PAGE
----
In less than three months’ time, the second edition of The Brain Mosaic: Cellular heterogeneity in the CNS will take place in Leuven, home of the VIB-KU Leuven Center for Brain & Disease Research.
As the conference is fast approaching, this means we can now give you some insight into what the experts will be talking about.
Barbara Treutlein studies how the human brain has changed dramatically since humans diverged from our closest living relatives, chimpanzees and the other great apes. After analyzing chimpanzee and macaque cerebral organoids, she compiled a temporal cell atlas of great ape forebrain development and found that human neuronal development proceeds at a delayed pace relative to the other two primates.
Spatial transcriptomics and data-driven computational approaches result in a multidimensional gene expression atlas. Joakim Lundeberg will illustrate the methodological aspects and describe how the spatiotemporal gene expression atlas uncovers early changes in ALS disease not observable using traditional sequencing methods.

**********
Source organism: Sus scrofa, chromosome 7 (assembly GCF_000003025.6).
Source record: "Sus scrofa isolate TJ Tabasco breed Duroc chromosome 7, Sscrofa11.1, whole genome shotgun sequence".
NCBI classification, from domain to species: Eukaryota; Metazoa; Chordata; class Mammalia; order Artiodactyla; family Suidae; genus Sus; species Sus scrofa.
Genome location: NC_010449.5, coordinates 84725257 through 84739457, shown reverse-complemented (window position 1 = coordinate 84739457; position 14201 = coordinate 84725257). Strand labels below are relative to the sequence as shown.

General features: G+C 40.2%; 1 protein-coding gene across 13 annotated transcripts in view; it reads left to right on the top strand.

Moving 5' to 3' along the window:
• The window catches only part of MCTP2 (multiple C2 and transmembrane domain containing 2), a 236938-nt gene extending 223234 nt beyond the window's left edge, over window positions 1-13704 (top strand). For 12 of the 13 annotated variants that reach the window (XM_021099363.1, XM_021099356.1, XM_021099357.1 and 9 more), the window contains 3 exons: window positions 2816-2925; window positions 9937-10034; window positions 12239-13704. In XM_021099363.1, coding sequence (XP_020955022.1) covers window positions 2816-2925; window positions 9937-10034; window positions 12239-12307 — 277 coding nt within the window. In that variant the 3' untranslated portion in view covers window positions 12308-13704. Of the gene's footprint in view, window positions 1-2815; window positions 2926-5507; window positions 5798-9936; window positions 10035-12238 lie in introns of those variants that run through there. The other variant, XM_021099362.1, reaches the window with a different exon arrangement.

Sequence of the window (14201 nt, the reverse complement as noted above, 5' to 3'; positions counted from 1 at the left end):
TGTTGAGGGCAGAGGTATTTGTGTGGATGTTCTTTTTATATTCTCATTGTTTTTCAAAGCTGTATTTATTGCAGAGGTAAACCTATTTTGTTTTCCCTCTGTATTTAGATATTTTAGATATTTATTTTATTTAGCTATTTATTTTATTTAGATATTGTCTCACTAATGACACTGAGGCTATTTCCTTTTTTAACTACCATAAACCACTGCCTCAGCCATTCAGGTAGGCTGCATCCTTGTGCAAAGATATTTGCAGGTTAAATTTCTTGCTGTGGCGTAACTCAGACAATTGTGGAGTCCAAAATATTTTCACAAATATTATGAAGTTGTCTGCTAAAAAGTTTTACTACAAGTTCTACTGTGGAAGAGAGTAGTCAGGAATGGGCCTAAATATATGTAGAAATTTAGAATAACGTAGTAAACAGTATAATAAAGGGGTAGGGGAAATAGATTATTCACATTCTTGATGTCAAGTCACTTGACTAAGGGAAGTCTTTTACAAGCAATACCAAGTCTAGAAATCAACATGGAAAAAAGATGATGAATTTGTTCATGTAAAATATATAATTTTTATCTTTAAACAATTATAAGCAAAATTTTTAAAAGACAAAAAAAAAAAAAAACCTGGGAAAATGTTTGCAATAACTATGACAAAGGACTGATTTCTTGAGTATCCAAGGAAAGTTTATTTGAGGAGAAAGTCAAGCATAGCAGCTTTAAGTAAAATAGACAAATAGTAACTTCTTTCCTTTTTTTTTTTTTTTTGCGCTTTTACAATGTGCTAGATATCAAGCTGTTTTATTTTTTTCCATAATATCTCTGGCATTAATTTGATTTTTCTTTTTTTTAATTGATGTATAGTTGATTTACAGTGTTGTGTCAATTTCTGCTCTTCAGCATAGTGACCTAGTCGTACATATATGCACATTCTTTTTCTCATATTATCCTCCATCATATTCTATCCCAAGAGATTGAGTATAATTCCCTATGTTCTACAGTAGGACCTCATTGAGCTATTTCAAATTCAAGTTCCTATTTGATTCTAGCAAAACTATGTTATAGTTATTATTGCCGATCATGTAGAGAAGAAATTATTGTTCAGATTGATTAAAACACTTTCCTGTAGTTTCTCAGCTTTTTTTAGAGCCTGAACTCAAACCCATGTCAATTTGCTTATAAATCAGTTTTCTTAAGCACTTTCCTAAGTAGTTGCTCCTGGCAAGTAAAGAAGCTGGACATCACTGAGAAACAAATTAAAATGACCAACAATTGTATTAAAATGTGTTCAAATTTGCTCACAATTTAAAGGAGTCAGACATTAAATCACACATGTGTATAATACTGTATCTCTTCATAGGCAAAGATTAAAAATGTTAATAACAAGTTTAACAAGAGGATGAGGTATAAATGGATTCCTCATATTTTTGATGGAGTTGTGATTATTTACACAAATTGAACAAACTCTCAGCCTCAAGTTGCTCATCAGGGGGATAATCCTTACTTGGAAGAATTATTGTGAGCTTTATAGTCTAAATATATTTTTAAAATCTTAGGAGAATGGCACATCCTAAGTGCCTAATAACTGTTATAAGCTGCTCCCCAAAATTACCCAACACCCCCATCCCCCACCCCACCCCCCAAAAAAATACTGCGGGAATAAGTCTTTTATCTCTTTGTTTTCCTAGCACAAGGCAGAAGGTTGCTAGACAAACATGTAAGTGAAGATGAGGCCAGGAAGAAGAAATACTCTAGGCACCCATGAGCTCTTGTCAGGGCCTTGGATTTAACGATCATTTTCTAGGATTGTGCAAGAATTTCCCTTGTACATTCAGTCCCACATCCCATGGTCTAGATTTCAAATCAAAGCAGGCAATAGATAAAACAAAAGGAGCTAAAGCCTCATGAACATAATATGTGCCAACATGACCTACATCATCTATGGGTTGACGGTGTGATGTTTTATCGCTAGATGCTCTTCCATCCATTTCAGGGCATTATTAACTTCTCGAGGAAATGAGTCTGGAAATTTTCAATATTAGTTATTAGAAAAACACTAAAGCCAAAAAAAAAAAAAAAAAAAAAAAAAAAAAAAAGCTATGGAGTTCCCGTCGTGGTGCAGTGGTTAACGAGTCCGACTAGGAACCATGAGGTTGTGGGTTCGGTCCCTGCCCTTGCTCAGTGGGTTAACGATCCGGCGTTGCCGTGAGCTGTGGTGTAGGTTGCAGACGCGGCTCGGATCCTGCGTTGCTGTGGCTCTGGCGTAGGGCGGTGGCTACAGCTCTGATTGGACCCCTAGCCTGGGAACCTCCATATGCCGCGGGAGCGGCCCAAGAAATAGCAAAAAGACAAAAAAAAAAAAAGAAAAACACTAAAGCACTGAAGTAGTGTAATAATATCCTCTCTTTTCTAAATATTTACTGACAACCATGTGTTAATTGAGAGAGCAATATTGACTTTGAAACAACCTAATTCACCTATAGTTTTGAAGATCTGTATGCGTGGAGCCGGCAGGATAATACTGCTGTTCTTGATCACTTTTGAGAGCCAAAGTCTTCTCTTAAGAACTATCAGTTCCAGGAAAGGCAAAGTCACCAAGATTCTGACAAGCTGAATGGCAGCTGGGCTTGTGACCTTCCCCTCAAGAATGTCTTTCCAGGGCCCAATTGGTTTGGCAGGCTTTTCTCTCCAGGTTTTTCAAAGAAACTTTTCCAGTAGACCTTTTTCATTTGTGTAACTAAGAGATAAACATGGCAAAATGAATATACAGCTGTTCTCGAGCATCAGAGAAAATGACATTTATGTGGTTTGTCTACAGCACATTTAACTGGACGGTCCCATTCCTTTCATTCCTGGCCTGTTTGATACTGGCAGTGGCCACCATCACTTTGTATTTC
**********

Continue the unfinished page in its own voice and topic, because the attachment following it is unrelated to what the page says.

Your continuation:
Choosing the right behavior in response to a stimulus is crucial for an animal’s survival. The senses are crucial for achieving this. The lab of Gwyneth Card focusses on visually-driven behaviors of the fly. Her talk will contain insights into the representation of ethologically-relevant visual features in the fly brain and how descending neurons contribute to this process.
The immune system is a complex network. Single-cell genomics can play a vital role in the characterization of complex immune cell assemblies. Ido Amit will discuss how single-cell genomic studies have an impact on our perspective of various immune related pathologies from cancer to neurodegeneration.
The Brain Mosaic will bring together a tremendous amount of essential knowledge and insights into the Central Nervous System. All speakers will share their latest findings and the conference will open doors for new collaborations.
If you are interested in this meeting, we invite you to take a look at the conference’s website.